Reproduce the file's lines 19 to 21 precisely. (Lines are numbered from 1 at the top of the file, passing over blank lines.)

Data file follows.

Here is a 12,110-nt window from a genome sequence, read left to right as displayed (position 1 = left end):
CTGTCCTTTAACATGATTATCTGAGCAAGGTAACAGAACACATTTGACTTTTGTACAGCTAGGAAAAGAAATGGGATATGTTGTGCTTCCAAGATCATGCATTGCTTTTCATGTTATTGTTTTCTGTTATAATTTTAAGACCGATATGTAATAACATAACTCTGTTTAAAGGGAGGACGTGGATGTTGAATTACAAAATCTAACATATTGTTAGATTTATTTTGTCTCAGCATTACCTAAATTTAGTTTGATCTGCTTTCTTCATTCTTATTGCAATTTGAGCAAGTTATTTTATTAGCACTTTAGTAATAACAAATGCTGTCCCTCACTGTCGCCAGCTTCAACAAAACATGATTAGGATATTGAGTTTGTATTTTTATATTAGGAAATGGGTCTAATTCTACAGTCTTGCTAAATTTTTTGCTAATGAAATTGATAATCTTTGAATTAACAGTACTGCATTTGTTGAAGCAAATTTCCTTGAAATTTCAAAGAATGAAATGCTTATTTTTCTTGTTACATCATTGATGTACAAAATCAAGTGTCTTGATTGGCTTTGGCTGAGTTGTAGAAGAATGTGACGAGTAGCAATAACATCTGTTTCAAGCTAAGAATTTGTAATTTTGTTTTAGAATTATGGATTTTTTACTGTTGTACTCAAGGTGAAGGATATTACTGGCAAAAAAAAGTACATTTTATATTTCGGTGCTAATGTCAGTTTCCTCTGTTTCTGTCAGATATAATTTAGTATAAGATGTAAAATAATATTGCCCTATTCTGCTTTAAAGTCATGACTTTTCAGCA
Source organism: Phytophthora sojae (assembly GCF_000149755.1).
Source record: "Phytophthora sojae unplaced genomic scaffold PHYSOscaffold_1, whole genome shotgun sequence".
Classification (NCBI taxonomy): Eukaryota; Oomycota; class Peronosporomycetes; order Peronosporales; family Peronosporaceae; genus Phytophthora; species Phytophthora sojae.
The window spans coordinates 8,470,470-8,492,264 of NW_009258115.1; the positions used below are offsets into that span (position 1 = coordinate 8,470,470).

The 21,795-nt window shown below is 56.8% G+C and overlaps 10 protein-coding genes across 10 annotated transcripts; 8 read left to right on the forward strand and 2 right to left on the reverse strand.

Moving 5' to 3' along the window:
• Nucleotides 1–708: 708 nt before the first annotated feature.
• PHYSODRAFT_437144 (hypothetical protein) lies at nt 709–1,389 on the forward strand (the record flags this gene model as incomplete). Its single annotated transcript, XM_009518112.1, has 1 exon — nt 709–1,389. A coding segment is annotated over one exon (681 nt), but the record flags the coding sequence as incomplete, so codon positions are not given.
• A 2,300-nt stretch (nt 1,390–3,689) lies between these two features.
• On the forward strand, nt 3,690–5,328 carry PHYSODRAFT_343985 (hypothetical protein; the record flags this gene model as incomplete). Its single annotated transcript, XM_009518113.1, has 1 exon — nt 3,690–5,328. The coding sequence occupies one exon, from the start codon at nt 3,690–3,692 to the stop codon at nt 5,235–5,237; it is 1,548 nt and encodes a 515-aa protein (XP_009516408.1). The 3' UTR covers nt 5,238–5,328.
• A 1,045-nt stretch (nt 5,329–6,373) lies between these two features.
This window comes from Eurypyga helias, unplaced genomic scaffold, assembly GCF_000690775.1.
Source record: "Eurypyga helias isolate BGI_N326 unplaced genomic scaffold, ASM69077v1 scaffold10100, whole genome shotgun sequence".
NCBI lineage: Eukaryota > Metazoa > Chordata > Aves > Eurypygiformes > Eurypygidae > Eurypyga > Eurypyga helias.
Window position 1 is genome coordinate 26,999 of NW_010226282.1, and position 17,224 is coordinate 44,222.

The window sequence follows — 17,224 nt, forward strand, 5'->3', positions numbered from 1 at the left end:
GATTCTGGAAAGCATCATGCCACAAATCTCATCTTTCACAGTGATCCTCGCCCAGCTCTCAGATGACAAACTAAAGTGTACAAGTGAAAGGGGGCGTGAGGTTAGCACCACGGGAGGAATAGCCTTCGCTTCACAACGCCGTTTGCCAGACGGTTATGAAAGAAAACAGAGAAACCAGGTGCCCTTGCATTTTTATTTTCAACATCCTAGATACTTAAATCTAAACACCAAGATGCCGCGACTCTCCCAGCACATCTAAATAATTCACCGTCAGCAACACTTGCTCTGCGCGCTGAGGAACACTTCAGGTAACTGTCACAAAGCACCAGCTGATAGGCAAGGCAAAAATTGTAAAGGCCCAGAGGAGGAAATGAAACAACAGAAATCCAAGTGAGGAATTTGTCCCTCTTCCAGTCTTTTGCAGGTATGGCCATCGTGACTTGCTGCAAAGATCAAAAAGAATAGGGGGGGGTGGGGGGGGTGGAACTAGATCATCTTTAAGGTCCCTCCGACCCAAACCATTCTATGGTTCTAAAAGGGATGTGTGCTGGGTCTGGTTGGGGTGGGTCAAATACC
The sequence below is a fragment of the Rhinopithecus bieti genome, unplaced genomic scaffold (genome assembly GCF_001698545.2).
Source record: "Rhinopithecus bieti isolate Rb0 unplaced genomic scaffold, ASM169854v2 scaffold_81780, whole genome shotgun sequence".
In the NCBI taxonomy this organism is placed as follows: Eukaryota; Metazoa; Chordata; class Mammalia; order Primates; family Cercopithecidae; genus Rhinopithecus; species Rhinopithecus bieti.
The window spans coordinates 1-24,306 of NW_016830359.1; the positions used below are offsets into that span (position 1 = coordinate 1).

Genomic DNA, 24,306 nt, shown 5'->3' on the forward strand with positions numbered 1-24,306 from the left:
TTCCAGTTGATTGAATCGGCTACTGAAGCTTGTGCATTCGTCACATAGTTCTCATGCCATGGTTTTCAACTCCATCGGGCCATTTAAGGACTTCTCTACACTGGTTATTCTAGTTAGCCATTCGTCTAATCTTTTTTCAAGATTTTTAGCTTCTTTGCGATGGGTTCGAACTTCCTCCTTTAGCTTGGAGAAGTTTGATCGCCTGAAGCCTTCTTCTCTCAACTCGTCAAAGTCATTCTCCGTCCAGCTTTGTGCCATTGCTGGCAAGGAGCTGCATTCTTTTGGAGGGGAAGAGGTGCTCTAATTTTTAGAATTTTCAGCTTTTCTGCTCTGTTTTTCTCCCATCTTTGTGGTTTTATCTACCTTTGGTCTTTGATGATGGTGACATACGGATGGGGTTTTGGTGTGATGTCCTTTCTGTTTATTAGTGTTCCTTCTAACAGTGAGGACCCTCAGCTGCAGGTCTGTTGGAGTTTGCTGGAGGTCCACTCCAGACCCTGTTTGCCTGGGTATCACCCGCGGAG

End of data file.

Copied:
GATTCTGGAAAGCATCATGCCACAAATCTCATCTTTCACAGTGATCCTCGCCCAGCTCTCAGATGACAAACTAAAGTGTACAAGTGAAAGGGGGCGTGAGGTTAGCACCACGGGAGGAATAGCCTTCGCTTCACAACGCCGTTTGCCAGACGGTTATGAAAGAAAACAGAGAAACCAGGTGCCCTTGCATTTTTATTTTCAACATCCTAGATACTTAAATCTAAACACCAAGATGCCGCGACTCTCCCAGCACATCTAAATAATTCACCGTCAGCAACACTTGCTCTGCGCGCTGAGGAACACTTCAGGTAACTGTCACAAAGCACCAGCTGATAGGCAAGGCAAAAATTGTAAAGGCCCAGAGGAGGAAATGAAACAACAGAAATCCAAGTGAGGAATTTGTCCCTCTTCCAGTCTTTTGCAGGTATGGCCATCGTGACTTGCTGCAAAGATCAAAAAGAATAGGGGGGGGTGGGGGGGGTGGAACTAGATCATCTTTAAGGTCCCTCCGACCCAAACCATTCTATGGTTCTAAAAGGGATGTGTGCTGGGTCTGGTTGGGGTGGGTCAAATACC
The sequence below is a fragment of the Rhinopithecus bieti genome, unplaced genomic scaffold (genome assembly GCF_001698545.2).
Source record: "Rhinopithecus bieti isolate Rb0 unplaced genomic scaffold, ASM169854v2 scaffold_81780, whole genome shotgun sequence".